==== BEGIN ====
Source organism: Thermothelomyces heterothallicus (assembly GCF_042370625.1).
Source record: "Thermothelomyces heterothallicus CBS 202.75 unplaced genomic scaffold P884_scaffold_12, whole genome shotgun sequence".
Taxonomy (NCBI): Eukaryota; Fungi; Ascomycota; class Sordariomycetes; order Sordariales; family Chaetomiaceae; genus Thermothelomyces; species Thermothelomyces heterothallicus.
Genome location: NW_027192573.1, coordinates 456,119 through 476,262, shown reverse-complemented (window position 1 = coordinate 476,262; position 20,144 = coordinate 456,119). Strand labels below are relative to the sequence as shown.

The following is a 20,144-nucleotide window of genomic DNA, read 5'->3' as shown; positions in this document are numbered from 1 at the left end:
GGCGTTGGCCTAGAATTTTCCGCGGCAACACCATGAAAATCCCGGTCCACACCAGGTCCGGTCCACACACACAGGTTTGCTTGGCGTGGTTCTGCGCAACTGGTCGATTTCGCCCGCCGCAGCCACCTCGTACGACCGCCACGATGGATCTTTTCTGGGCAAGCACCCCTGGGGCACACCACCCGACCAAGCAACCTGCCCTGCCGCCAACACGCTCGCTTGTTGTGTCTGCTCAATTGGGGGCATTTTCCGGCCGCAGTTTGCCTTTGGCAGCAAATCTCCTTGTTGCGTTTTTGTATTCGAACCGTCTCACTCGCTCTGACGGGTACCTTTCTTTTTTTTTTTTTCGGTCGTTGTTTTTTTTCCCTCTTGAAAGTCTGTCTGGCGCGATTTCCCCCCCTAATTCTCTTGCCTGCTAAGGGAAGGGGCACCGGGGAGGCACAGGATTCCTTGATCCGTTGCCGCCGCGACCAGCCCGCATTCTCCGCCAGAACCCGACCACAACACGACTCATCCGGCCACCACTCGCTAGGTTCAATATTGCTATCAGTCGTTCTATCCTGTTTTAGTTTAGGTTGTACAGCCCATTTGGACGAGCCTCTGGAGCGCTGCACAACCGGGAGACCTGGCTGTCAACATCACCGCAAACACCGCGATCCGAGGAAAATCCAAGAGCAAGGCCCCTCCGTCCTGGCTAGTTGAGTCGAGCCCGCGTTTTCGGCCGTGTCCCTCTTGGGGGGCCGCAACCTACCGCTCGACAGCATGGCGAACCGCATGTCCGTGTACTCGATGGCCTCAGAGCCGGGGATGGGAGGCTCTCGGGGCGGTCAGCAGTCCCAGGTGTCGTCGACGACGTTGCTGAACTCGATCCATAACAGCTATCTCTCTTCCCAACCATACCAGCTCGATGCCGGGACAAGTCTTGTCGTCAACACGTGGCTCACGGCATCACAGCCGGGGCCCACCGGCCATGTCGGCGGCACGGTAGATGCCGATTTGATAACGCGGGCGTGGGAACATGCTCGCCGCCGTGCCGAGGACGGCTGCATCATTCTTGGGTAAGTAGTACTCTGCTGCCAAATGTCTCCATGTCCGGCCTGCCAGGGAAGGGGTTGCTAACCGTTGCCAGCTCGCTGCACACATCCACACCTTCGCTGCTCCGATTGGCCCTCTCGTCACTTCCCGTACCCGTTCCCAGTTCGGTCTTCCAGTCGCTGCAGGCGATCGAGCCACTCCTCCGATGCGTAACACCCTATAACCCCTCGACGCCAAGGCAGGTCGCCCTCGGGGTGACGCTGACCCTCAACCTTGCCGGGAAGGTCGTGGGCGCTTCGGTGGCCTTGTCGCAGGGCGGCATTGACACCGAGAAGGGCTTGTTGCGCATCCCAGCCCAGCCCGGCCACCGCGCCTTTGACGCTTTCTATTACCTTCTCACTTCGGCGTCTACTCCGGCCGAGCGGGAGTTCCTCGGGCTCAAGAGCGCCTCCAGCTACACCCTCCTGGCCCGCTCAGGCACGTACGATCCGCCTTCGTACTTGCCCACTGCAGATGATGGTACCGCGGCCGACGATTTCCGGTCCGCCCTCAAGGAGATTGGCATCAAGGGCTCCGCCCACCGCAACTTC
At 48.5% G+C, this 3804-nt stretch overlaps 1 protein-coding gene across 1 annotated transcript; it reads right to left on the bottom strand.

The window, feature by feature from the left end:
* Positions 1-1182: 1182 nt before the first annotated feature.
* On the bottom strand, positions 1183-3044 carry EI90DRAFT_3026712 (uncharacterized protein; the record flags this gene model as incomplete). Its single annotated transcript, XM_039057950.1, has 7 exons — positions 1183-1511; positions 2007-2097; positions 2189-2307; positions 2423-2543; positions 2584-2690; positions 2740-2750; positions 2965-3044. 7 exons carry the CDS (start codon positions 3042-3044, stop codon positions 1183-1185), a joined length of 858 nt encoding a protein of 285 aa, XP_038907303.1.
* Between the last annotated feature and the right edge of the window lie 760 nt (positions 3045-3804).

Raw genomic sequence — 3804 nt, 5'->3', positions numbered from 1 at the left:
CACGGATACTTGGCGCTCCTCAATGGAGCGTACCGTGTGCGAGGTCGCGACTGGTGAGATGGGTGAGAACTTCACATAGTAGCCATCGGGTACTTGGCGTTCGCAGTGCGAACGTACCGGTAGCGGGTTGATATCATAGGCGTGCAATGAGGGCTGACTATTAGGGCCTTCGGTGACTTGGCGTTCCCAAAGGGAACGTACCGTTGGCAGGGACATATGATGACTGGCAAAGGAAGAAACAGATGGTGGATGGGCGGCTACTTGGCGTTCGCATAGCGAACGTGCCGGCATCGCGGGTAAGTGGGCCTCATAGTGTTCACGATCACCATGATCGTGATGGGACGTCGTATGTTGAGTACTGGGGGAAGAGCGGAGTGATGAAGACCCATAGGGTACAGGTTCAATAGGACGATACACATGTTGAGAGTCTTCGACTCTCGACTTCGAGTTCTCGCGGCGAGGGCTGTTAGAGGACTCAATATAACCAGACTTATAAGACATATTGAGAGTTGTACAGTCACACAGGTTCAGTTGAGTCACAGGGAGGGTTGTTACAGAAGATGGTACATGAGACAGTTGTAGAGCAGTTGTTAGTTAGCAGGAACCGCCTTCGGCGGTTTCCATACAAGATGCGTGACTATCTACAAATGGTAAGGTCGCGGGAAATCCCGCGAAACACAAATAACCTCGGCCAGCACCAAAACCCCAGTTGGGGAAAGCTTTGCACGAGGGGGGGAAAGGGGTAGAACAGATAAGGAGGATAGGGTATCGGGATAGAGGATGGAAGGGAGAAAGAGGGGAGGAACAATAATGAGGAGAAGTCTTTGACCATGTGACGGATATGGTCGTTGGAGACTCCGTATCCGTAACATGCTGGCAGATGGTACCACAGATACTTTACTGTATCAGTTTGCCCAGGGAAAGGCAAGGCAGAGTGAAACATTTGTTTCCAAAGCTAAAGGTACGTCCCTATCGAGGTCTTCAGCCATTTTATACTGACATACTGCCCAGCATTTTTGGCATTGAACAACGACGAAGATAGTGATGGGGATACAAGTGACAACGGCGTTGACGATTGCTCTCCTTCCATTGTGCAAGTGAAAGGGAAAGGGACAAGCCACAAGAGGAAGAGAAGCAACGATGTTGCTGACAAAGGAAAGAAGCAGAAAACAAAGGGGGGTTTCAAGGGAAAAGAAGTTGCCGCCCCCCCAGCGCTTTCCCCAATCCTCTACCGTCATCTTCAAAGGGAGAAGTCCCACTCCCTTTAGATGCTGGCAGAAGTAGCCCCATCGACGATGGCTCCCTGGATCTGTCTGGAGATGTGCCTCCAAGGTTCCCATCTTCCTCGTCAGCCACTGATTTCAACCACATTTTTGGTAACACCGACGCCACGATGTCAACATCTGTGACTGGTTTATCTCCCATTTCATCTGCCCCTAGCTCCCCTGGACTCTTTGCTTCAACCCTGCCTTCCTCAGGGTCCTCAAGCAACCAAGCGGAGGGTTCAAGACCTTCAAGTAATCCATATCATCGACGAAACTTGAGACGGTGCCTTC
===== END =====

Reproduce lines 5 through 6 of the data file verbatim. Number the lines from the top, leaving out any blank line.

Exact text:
The following is a 20,144-nucleotide window of genomic DNA, read 5'->3' as shown; positions in this document are numbered from 1 at the left end:
GGCGTTGGCCTAGAATTTTCCGCGGCAACACCATGAAAATCCCGGTCCACACCAGGTCCGGTCCACACACACAGGTTTGCTTGGCGTGGTTCTGCGCAACTGGTCGATTTCGCCCGCCGCAGCCACCTCGTACGACCGCCACGATGGATCTTTTCTGGGCAAGCACCCCTGGGGCACACCACCCGACCAAGCAACCTGCCCTGCCGCCAACACGCTCGCTTGTTGTGTCTGCTCAATTGGGGGCATTTTCCGGCCGCAGTTTGCCTTTGGCAGCAAATCTCCTTGTTGCGTTTTTGTATTCGAACCGTCTCACTCGCTCTGACGGGTACCTTTCTTTTTTTTTTTTTCGGTCGTTGTTTTTTTTCCCTCTTGAAAGTCTGTCTGGCGCGATTTCCCCCCCTAATTCTCTTGCCTGCTAAGGGAAGGGGCACCGGGGAGGCACAGGATTCCTTGATCCGTTGCCGCCGCGACCAGCCCGCATTCTCCGCCAGAACCCGACCACAACACGACTCATCCGGCCACCACTCGCTAGGTTCAATATTGCTATCAGTCGTTCTATCCTGTTTTAGTTTAGGTTGTACAGCCCATTTGGACGAGCCTCTGGAGCGCTGCACAACCGGGAGACCTGGCTGTCAACATCACCGCAAACACCGCGATCCGAGGAAAATCCAAGAGCAAGGCCCCTCCGTCCTGGCTAGTTGAGTCGAGCCCGCGTTTTCGGCCGTGTCCCTCTTGGGGGGCCGCAACCTACCGCTCGACAGCATGGCGAACCGCATGTCCGTGTACTCGATGGCCTCAGAGCCGGGGATGGGAGGCTCTCGGGGCGGTCAGCAGTCCCAGGTGTCGTCGACGACGTTGCTGAACTCGATCCATAACAGCTATCTCTCTTCCCAACCATACCAGCTCGATGCCGGGACAAGTCTTGTCGTCAACACGTGGCTCACGGCATCACAGCCGGGGCCCACCGGCCATGTCGGCGGCACGGTAGATGCCGATTTGATAACGCGGGCGTGGGAACATGCTCGCCGCCGTGCCGAGGACGGCTGCATCATTCTTGGGTAAGTAGTACTCTGCTGCCAAATGTCTCCATGTCCGGCCTGCCAGGGAAGGGGTTGCTAACCGTTGCCAGCTCGCTGCACACATCCACACCTTCGCTGCTCCGATTGGCCCTCTCGTCACTTCCCGTACCCGTTCCCAGTTCGGTCTTCCAGTCGCTGCAGGCGATCGAGCCACTCCTCCGATGCGTAACACCCTATAACCCCTCGACGCCAAGGCAGGTCGCCCTCGGGGTGACGCTGACCCTCAACCTTGCCGGGAAGGTCGTGGGCGCTTCGGTGGCCTTGTCGCAGGGCGGCATTGACACCGAGAAGGGCTTGTTGCGCATCCCAGCCCAGCCCGGCCACCGCGCCTTTGACGCTTTCTATTACCTTCTCACTTCGGCGTCTACTCCGGCCGAGCGGGAGTTCCTCGGGCTCAAGAGCGCCTCCAGCTACACCCTCCTGGCCCGCTCAGGCACGTACGATCCGCCTTCGTACTTGCCCACTGCAGATGATGGTACCGCGGCCGACGATTTCCGGTCCGCCCTCAAGGAGATTGGCATCAAGGGCTCCGCCCACCGCAACTTC